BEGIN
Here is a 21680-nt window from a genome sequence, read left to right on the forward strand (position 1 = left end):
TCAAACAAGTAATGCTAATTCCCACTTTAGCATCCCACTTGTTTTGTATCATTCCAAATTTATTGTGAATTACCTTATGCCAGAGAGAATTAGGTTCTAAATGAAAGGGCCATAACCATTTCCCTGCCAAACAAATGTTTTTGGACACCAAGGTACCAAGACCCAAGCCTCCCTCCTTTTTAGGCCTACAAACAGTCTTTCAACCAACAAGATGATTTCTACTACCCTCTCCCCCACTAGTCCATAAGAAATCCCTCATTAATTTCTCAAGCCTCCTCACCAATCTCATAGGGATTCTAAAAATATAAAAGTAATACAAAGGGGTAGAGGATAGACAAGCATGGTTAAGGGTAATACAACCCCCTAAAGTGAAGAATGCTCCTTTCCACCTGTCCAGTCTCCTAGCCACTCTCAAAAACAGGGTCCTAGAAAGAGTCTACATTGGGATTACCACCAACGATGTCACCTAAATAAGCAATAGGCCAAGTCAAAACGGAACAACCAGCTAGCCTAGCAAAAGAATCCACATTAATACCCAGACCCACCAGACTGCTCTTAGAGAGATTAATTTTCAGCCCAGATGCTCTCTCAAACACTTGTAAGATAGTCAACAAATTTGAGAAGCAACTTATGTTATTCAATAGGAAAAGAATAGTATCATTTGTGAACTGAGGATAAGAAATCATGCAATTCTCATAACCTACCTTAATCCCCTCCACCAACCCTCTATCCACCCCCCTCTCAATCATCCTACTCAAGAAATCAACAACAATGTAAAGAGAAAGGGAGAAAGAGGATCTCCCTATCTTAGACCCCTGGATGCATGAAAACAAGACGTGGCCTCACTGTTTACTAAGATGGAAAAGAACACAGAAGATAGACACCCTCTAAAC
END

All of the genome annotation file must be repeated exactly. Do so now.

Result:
Here is a 21680-nt window from a genome sequence, read left to right on the forward strand (position 1 = left end):
TCAAACAAGTAATGCTAATTCCCACTTTAGCATCCCACTTGTTTTGTATCATTCCAAATTTATTGTGAATTACCTTATGCCAGAGAGAATTAGGTTCTAAATGAAAGGGCCATAACCATTTCCCTGCCAAACAAATGTTTTTGGACACCAAGGTACCAAGACCCAAGCCTCCCTCCTTTTTAGGCCTACAAACAGTCTTTCAACCAACAAGATGATTTCTACTACCCTCTCCCCCACTAGTCCATAAGAAATCCCTCATTAATTTCTCAAGCCTCCTCACCAATCTCATAGGGATTCTAAAAATATAAAAGTAATACAAAGGGGTAGAGGATAGACAAGCATGGTTAAGGGTAATACAACCCCCTAAAGTGAAGAATGCTCCTTTCCACCTGTCCAGTCTCCTAGCCACTCTCAAAAACAGGGTCCTAGAAAGAGTCTACATTGGGATTACCACCAACGATGTCACCTAAATAAGCAATAGGCCAAGTCAAAACGGAACAACCAGCTAGCCTAGCAAAAGAATCCACATTAATACCCAGACCCACCAGACTGCTCTTAGAGAGATTAATTTTCAGCCCAGATGCTCTCTCAAACACTTGTAAGATAGTCAACAAATTTGAGAAGCAACTTATGTTATTCAATAGGAAAAGAATAGTATCATTTGTGAACTGAGGATAAGAAATCATGCAATTCTCATAACCTACCTTAATCCCCTCCACCAACCCTCTATCCACCCCCCTCTCAATCATCCTACTCAAGAAATCAACAACAATGTAAAGAGAAAGGGAGAAAGAGGATCTCCCTATCTTAGACCCCTGGATGCATGAAAACAAGACGTGGCCTCACTGTTTACTAAGATGGAAAAGAACACAGAAGATAGACACCCTCTAAAC